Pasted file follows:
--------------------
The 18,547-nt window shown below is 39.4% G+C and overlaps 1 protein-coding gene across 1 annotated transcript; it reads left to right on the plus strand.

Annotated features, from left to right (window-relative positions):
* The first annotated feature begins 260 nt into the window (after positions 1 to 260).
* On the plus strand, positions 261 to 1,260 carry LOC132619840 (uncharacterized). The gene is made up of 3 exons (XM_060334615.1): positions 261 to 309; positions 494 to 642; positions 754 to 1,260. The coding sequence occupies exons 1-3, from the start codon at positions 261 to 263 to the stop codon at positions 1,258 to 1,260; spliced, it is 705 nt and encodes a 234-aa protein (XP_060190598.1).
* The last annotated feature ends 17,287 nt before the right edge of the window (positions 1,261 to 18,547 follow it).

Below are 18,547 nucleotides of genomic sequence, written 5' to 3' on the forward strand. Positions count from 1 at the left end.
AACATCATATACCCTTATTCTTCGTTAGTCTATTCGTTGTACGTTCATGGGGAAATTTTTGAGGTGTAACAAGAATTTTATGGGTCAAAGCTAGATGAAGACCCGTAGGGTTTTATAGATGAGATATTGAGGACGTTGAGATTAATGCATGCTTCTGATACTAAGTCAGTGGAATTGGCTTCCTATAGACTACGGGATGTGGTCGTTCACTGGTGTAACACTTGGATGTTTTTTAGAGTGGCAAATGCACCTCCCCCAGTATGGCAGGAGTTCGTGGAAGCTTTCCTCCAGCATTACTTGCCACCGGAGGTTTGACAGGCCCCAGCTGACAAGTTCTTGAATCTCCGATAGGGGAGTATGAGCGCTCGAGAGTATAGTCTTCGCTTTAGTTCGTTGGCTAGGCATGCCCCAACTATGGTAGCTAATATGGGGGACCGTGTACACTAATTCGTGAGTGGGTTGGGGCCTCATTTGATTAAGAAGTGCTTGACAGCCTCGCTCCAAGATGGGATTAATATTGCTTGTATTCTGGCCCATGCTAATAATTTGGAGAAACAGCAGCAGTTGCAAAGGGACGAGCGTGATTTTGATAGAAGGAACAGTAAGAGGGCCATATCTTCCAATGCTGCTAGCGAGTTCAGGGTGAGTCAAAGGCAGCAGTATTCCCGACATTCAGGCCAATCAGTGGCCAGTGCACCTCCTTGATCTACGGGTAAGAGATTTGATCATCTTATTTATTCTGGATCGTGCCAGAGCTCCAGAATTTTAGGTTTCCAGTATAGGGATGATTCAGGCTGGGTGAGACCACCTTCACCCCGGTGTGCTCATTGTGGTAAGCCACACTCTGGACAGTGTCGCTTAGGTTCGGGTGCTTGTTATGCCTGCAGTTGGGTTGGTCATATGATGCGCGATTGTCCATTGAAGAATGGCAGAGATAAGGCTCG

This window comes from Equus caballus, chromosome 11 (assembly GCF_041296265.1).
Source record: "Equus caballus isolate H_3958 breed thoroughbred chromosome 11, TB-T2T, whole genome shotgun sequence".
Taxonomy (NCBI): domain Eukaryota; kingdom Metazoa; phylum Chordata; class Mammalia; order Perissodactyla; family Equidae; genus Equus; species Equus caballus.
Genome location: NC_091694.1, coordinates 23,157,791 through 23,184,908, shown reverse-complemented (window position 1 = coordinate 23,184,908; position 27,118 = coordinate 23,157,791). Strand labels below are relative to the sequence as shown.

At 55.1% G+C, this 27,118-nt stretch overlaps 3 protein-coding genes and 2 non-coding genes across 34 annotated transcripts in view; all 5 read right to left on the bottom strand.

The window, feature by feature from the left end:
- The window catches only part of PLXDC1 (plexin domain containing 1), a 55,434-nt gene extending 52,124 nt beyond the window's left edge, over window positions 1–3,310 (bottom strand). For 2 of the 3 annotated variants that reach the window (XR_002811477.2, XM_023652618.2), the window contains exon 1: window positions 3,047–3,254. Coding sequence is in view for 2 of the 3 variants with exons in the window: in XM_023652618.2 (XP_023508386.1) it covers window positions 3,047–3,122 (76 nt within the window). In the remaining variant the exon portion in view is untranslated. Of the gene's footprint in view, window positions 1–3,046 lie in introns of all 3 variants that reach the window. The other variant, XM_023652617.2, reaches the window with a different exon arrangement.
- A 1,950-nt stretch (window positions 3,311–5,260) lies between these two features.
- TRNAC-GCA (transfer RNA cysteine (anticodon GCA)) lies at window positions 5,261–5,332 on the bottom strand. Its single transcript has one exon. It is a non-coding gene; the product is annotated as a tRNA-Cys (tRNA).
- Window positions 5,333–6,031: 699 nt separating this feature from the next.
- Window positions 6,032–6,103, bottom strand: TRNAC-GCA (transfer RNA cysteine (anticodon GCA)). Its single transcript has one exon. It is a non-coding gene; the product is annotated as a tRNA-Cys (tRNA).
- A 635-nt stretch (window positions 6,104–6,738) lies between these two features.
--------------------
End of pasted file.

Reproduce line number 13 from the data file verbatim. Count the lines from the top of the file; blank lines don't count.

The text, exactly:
The window, feature by feature from the left end: